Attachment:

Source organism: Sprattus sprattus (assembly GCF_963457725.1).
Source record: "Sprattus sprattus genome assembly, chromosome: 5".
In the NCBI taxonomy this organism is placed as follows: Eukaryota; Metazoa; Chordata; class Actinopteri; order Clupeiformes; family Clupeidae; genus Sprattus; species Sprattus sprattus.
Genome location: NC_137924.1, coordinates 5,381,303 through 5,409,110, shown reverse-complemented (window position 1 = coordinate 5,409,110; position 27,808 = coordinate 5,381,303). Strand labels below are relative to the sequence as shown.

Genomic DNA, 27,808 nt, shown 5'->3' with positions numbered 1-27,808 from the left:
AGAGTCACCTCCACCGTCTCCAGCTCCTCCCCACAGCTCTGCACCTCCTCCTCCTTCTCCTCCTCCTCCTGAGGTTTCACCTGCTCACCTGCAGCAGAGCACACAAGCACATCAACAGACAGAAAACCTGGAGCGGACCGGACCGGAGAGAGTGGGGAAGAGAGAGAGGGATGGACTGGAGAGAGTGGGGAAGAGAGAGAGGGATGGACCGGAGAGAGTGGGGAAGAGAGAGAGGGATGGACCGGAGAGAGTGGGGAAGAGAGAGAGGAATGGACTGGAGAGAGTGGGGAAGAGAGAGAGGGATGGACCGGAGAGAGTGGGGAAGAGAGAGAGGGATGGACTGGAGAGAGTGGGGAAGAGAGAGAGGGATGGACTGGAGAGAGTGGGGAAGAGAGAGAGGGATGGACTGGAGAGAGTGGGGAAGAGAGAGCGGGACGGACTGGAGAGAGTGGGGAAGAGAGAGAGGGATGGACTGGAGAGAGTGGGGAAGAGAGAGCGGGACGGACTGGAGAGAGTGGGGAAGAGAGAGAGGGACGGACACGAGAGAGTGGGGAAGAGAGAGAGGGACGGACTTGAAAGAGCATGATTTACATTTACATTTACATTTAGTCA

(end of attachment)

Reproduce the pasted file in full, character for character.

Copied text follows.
Source organism: Sprattus sprattus (assembly GCF_963457725.1).
Source record: "Sprattus sprattus genome assembly, chromosome: 5".
In the NCBI taxonomy this organism is placed as follows: Eukaryota; Metazoa; Chordata; class Actinopteri; order Clupeiformes; family Clupeidae; genus Sprattus; species Sprattus sprattus.
Genome location: NC_137924.1, coordinates 5,381,303 through 5,409,110, shown reverse-complemented (window position 1 = coordinate 5,409,110; position 27,808 = coordinate 5,381,303). Strand labels below are relative to the sequence as shown.

Genomic DNA, 27,808 nt, shown 5'->3' with positions numbered 1-27,808 from the left:
AGAGTCACCTCCACCGTCTCCAGCTCCTCCCCACAGCTCTGCACCTCCTCCTCCTTCTCCTCCTCCTCCTGAGGTTTCACCTGCTCACCTGCAGCAGAGCACACAAGCACATCAACAGACAGAAAACCTGGAGCGGACCGGACCGGAGAGAGTGGGGAAGAGAGAGAGGGATGGACTGGAGAGAGTGGGGAAGAGAGAGAGGGATGGACCGGAGAGAGTGGGGAAGAGAGAGAGGGATGGACCGGAGAGAGTGGGGAAGAGAGAGAGGAATGGACTGGAGAGAGTGGGGAAGAGAGAGAGGGATGGACCGGAGAGAGTGGGGAAGAGAGAGAGGGATGGACTGGAGAGAGTGGGGAAGAGAGAGAGGGATGGACTGGAGAGAGTGGGGAAGAGAGAGAGGGATGGACTGGAGAGAGTGGGGAAGAGAGAGCGGGACGGACTGGAGAGAGTGGGGAAGAGAGAGAGGGATGGACTGGAGAGAGTGGGGAAGAGAGAGCGGGACGGACTGGAGAGAGTGGGGAAGAGAGAGAGGGACGGACACGAGAGAGTGGGGAAGAGAGAGAGGGACGGACTTGAAAGAGCATGATTTACATTTACATTTACATTTAGTCA